I did see a canopy once in the field, I believe it was an Arty carrier (M113) and the driver had a Plexiglas canopy that clamped down over the hatch. We were all gob-smacked when we saw it! Didn't get any pics nor have I seen one since but I swear it was real.... Sort of a helicopter bubble with a flat windshield at the front complete with windshield wiper.. We were all bundled up (I was driving my TOW carrier) and the guy driving the canopy carrier wasn't even wearing a jacket, just his regular combats, beret and head set... under glass of course.. ;-)
That well could have been me back in the day here in Shilo. We used to do this with the M113s when I was with 2VP in Winnipeg as well. The bubble was actually the cover for the M577 ARV. As mechanics, we would order it on the work order, then adapt it with a piece of plywood to fit onto the hatch ring of the carrier. The windshield had a defroster and as well we either adapted Iltis wipers, or used the original US type wiper motor that came with them. Some of the guys would go a bit further and install a sun visor as well.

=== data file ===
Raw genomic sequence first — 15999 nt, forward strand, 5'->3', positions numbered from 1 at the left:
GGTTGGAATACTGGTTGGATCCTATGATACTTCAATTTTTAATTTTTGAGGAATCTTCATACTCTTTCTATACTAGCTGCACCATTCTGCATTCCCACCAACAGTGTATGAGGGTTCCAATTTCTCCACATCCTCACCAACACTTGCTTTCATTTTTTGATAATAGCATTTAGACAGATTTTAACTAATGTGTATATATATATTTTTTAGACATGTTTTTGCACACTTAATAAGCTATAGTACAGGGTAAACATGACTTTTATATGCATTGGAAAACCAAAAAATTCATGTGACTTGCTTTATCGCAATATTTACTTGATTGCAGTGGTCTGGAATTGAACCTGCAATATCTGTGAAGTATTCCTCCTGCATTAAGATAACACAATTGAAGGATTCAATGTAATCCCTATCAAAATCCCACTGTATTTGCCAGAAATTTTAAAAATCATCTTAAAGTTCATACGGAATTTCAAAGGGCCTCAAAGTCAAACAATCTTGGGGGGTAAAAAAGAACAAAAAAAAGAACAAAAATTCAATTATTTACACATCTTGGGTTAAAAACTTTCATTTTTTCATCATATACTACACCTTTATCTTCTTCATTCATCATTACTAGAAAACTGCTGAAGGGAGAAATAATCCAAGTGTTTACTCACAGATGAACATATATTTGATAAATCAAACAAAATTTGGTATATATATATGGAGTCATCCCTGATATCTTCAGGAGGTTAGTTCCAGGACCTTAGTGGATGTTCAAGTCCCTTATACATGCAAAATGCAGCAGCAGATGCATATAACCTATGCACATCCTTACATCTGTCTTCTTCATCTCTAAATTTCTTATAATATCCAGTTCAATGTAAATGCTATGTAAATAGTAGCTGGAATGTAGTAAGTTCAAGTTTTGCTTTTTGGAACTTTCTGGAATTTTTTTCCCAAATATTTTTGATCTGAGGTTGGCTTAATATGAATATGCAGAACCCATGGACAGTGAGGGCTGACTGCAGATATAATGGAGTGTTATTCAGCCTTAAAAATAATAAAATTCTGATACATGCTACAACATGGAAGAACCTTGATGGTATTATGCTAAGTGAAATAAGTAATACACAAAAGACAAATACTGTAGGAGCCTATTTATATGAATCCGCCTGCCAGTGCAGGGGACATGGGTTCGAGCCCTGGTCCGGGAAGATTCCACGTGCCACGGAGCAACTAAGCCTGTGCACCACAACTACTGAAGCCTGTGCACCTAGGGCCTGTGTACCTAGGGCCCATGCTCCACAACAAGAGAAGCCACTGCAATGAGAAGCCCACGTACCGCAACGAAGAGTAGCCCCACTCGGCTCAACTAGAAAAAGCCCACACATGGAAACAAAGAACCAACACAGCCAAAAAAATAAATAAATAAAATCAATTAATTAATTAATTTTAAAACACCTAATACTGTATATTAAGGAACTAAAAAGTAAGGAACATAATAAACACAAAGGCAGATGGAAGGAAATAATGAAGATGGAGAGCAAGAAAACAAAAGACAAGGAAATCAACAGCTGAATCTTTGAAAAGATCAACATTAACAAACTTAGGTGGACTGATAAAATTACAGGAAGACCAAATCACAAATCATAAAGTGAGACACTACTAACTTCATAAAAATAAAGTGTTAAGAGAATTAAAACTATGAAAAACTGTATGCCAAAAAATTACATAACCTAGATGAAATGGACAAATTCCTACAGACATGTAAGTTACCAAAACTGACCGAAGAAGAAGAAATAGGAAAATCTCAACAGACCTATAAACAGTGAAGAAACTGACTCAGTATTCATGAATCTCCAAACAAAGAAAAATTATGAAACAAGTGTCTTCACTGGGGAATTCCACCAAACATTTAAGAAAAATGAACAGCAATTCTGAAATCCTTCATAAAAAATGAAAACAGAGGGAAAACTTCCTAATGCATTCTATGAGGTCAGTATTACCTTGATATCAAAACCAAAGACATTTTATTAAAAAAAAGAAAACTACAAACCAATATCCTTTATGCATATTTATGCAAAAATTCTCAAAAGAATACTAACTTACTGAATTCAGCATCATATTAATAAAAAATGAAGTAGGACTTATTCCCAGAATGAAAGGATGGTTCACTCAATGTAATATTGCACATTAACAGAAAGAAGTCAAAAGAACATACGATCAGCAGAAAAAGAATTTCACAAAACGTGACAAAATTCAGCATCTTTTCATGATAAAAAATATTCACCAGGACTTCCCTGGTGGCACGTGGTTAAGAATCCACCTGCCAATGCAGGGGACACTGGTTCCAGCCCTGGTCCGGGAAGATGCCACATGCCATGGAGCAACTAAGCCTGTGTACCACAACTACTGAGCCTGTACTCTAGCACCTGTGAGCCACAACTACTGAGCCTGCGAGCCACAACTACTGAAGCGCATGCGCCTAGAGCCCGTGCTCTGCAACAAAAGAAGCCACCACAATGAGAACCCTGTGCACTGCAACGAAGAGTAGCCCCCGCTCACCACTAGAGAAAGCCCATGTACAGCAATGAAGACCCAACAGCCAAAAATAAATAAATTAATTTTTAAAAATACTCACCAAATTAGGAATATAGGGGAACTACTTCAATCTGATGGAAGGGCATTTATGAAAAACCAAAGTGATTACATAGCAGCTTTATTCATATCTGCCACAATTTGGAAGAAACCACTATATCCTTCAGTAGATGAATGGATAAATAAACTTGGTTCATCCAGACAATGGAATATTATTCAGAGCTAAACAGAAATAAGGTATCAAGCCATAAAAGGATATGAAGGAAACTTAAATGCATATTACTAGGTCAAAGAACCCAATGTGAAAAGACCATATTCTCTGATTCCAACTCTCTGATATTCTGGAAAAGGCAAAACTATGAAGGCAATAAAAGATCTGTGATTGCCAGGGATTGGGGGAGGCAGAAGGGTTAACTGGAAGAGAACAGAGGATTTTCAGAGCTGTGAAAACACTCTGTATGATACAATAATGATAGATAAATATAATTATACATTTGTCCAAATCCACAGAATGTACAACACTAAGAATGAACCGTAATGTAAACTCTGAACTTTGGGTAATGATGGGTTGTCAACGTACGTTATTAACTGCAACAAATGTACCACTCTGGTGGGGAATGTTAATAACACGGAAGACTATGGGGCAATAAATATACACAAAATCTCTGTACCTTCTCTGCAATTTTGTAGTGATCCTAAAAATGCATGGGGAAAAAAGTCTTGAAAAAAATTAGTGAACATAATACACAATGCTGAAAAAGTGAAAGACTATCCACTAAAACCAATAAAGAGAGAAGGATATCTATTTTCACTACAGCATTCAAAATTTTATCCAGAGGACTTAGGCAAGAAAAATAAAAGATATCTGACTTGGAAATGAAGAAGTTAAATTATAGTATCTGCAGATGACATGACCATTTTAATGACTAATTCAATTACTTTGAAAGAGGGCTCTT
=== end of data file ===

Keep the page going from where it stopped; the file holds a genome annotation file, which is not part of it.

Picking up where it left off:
While the bubble helped a lot, just as important was to block the engine from drawing it's air form the crew compartment. No heater was going to pump out as much air as a 6V53 would draw. There was a small vent located by the driver's right leg. You had to pull out a cable to partially block it, then insert a chip bag or something to totally block it.
The bubbles were over 1K each, not including the accessories. They were also easily broken. Unfortunately there were never enough that they would make it out for everyone.
As a mechanic, I would often pull up to a M113 casualty where they were in full AFV winter gear with balaclavas and icicles hanging down from the eyelashes and mustache. I almost felt guilty being in the beret and combat shirt.
Officially, the M113s were issued with windscreens designed and built by 202 workshop. They could be described as marginal at best.